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H1N1 (Swine Flu)


Description:


During Spring 2009, the first influenza pandemic in 41 years occurred. On June 11, 2009, WHO, the World Health Organization, declared H1N1 a pandemic, raising the pandemic alert level to Phase 6, the highest level. The H1N1 influenza virus has reached a world wide scale with reports from over 200 cournties. Typically, the flu virus can infect only one species. In the case of the swine flu, it can affect species like pigs and birds. The disease is acquired by direct contact with other beings who have the virus. Fortunately, you can not be infected with the virus by simply eating pork. Swine flu is a respiratory disease caused by a virus. The virus is contagious and can spread from human to human. According to the CDC, the most efficient way to protect yourself from catching swine flu is to wash your hands frequently and avoid direct contact with other humans. If you've become infected, stay home!

Symptoms:
  • Fever
  • Coughing and/or sore throat
  • Runny or stuffy nose
  • Headaches and/or body aches
  • Chills
  • Fatigue
  • Vomiting
  • Diarrhea

More information:

According to Harvard Health Publications, as of October 5, 2009, there have been 1,379 deaths and 16,147 hospitalizations attributed to H1N1. The swine flu is mostly affecting younger generations, unlike normal variations of influenza. This group should take special caution against the virus. Children 6 months to 9 years will need two doses of the vaccine, while ages 10 and older will only require one.

According to the CDC, as of October 14, 2009, there were a just shy of 6 million doses of the H1N1 vaccine shipped around the United States. Florida received around 243 thousand of these vaccines. The first rounds of doses are allocated toward high risk individuals such as health care staff. The rest will begin to trickle down into the remaining members of society. The federal government has purchased these doses of the vaccine and is providing it to state free of charge. If the vaccine is available in your area, you can most likely receive a dose for free or minimal charge due to processing fees.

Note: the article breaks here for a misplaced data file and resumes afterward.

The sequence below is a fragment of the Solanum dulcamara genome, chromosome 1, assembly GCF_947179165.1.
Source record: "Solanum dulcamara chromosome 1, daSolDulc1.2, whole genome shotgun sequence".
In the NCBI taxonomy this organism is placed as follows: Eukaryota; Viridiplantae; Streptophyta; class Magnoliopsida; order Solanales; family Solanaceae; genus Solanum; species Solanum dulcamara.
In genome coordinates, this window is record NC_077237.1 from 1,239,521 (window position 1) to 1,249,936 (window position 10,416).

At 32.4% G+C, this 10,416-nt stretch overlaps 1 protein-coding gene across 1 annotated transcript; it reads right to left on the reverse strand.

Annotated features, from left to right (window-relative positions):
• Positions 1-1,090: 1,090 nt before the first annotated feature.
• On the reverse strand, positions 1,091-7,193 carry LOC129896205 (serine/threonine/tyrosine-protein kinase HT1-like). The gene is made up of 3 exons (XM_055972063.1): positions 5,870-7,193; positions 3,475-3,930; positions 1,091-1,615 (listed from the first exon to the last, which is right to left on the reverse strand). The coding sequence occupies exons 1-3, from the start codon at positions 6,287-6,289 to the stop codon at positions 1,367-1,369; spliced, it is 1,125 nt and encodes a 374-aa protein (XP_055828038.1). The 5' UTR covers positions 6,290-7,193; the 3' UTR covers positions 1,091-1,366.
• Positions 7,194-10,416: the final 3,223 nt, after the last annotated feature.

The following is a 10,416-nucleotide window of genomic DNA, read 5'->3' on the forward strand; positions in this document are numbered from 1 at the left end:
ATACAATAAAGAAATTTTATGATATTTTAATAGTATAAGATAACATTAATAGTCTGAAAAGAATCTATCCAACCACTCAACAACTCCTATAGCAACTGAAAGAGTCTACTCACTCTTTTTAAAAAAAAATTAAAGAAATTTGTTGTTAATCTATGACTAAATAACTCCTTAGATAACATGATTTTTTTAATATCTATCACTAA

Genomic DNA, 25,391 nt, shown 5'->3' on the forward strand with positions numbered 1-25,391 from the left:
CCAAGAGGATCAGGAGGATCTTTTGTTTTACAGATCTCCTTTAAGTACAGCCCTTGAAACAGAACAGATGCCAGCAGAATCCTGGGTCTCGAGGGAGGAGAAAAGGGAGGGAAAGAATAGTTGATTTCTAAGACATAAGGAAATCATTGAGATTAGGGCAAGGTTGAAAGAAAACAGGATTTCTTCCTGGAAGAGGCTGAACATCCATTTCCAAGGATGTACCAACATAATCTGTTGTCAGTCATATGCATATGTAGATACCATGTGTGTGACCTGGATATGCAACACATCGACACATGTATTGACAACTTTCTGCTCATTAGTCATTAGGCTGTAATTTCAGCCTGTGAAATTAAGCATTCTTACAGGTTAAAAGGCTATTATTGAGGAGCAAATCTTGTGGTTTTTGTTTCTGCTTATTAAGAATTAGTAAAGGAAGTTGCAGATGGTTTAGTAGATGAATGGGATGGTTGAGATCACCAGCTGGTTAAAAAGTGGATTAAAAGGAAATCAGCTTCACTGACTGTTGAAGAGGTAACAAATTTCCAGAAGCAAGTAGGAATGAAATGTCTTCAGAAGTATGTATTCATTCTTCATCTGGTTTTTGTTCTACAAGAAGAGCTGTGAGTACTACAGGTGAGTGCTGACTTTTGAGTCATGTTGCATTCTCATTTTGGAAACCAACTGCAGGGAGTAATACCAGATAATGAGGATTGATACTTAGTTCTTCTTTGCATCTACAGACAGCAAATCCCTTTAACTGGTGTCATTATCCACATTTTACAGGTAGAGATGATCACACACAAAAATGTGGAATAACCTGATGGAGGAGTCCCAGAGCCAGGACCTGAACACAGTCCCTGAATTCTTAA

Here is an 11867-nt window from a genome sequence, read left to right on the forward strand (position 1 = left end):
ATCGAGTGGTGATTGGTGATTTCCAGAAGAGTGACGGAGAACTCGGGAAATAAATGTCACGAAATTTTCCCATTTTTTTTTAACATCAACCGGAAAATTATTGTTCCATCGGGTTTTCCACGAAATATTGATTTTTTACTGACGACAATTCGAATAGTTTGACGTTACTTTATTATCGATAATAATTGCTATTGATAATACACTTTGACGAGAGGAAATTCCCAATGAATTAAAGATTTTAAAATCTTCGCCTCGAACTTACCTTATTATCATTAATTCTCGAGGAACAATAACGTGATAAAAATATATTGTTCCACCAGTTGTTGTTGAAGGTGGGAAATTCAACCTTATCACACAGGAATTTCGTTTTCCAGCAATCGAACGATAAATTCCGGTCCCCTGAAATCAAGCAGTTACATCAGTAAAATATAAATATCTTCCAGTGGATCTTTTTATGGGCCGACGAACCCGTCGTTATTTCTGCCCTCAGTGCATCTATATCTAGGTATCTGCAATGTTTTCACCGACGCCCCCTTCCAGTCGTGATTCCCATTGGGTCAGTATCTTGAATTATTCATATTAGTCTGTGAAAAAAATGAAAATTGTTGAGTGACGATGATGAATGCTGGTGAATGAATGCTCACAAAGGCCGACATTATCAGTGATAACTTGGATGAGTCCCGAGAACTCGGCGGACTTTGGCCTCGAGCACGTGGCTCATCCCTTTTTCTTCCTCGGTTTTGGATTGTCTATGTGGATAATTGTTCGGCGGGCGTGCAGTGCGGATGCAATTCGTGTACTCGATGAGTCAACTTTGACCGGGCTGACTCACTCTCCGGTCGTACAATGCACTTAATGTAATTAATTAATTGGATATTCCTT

Web Resources:
http://www.health.harvard.edu/topic/flu-resource-center
http://h1n1.fsu.edu/
http://www.cdc.gov/H1N1flu/
http://www.flu.gov
http://www.nlm.nih.gov/medlineplus/h1n1fluswineflu.html


Related Terminology:
Pandemic Flu
Influenza

Citations/References:
http://www.who.int/csr/resources/publications/swineflu/h1n1_guidelines_pharmaceutical_mngt.pdf
http://www.health.harvard.edu/flu-resource-center/swine-flu-updates.htm http://www.flu.gov/individualfamily/about/h1n1/index.html
http://www.cdc.gov/h1n1flu/vaccination/vaccinesupply.htm http://www.examiner.com/examiner/x-8543-SF-Health-News-Examiner~y2009m5d7-H1N1-swine-flu-hits-young-adults-especially-hard

Graphics:

external image swine%20flu%203.jpg



external image B00526_H1N1_flu_med.jpg

external image B00528_H1N1_flu_med.jpg
[H1N1 virus, taken in CDC influenza lab]
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